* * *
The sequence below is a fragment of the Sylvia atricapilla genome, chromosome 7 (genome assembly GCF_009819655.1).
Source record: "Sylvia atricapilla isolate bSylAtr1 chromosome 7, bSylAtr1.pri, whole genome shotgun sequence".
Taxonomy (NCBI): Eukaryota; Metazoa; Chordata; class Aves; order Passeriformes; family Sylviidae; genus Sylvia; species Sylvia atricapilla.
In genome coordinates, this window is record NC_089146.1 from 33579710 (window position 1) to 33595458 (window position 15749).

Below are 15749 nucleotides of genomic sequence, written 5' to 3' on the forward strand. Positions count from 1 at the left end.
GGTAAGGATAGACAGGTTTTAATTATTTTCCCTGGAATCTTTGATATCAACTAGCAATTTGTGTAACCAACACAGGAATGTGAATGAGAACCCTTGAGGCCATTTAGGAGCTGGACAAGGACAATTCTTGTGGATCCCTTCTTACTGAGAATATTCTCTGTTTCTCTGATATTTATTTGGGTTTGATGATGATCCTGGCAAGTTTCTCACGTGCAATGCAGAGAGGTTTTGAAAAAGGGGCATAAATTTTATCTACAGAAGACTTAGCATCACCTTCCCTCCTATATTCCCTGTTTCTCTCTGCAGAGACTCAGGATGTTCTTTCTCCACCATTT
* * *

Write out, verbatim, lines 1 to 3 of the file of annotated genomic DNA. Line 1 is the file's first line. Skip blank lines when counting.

The sequence below is a fragment of the Sylvia atricapilla genome, chromosome 7 (genome assembly GCF_009819655.1).
Source record: "Sylvia atricapilla isolate bSylAtr1 chromosome 7, bSylAtr1.pri, whole genome shotgun sequence".
Taxonomy (NCBI): Eukaryota; Metazoa; Chordata; class Aves; order Passeriformes; family Sylviidae; genus Sylvia; species Sylvia atricapilla.